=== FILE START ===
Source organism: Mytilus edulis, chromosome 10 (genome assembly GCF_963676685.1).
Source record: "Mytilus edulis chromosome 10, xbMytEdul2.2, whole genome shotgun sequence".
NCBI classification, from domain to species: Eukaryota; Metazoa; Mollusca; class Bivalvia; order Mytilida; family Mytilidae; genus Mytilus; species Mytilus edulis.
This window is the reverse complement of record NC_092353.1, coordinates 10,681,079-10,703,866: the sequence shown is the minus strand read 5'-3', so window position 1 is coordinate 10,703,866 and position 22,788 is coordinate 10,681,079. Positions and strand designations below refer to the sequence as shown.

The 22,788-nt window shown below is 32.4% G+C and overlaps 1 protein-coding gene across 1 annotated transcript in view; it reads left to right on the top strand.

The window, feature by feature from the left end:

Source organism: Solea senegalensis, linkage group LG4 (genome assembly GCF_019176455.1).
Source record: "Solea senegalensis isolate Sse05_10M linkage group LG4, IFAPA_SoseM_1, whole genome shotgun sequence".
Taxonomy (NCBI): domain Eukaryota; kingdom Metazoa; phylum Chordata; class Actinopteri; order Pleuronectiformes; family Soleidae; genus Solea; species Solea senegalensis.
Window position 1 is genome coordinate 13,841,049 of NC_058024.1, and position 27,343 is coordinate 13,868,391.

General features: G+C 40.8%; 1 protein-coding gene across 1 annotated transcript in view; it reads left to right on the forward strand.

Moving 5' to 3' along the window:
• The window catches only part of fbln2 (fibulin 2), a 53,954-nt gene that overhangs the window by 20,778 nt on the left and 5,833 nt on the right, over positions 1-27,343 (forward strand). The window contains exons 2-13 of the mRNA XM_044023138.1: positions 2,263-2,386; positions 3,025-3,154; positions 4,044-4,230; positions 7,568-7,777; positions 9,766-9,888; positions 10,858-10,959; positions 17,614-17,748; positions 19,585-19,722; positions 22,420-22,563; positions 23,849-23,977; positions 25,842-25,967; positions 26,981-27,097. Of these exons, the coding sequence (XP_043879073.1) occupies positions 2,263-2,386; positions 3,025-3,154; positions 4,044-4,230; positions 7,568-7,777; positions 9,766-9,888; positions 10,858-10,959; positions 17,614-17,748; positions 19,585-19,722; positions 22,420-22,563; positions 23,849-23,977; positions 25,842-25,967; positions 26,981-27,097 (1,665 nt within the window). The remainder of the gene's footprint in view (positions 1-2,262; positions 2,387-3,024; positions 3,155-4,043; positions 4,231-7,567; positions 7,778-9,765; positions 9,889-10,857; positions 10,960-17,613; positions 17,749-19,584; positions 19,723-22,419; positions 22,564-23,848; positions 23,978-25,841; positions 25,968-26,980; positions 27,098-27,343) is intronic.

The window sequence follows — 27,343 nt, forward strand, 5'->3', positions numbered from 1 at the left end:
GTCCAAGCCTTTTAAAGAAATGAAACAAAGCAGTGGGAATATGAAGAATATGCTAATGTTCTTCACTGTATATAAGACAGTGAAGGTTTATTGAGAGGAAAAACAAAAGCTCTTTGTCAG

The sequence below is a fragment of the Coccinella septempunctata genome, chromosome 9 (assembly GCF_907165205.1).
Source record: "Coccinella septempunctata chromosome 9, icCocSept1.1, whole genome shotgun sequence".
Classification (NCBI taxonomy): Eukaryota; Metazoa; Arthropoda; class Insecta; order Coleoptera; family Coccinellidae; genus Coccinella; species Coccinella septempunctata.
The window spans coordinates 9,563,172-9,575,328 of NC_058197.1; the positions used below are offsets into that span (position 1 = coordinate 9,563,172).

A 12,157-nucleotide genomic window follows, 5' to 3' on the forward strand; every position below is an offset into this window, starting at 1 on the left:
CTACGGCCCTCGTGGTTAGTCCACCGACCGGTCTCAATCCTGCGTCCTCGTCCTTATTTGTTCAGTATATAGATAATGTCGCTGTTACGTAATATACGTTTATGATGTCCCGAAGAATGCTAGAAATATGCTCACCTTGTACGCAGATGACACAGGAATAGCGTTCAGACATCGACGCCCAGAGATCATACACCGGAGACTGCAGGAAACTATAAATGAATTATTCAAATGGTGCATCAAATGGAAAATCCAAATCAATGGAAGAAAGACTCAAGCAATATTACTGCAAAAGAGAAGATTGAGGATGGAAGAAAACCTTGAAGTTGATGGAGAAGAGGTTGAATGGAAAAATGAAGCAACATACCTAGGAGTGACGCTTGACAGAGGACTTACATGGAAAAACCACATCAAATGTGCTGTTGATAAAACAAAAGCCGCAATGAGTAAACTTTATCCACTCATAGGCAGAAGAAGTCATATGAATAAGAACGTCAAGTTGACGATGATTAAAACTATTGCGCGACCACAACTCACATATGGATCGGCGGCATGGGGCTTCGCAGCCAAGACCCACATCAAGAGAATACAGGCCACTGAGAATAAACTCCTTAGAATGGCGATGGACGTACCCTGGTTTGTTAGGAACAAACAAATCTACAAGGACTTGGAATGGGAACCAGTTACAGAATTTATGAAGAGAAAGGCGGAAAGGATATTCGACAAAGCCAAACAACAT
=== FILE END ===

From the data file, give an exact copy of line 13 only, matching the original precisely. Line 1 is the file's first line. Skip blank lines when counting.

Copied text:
• The window catches only part of fbln2 (fibulin 2), a 53,954-nt gene that overhangs the window by 20,778 nt on the left and 5,833 nt on the right, over positions 1-27,343 (forward strand). The window contains exons 2-13 of the mRNA XM_044023138.1: positions 2,263-2,386; positions 3,025-3,154; positions 4,044-4,230; positions 7,568-7,777; positions 9,766-9,888; positions 10,858-10,959; positions 17,614-17,748; positions 19,585-19,722; positions 22,420-22,563; positions 23,849-23,977; positions 25,842-25,967; positions 26,981-27,097. Of these exons, the coding sequence (XP_043879073.1) occupies positions 2,263-2,386; positions 3,025-3,154; positions 4,044-4,230; positions 7,568-7,777; positions 9,766-9,888; positions 10,858-10,959; positions 17,614-17,748; positions 19,585-19,722; positions 22,420-22,563; positions 23,849-23,977; positions 25,842-25,967; positions 26,981-27,097 (1,665 nt within the window). The remainder of the gene's footprint in view (positions 1-2,262; positions 2,387-3,024; positions 3,155-4,043; positions 4,231-7,567; positions 7,778-9,765; positions 9,889-10,857; positions 10,960-17,613; positions 17,749-19,584; positions 19,723-22,419; positions 22,564-23,848; positions 23,978-25,841; positions 25,968-26,980; positions 27,098-27,343) is intronic.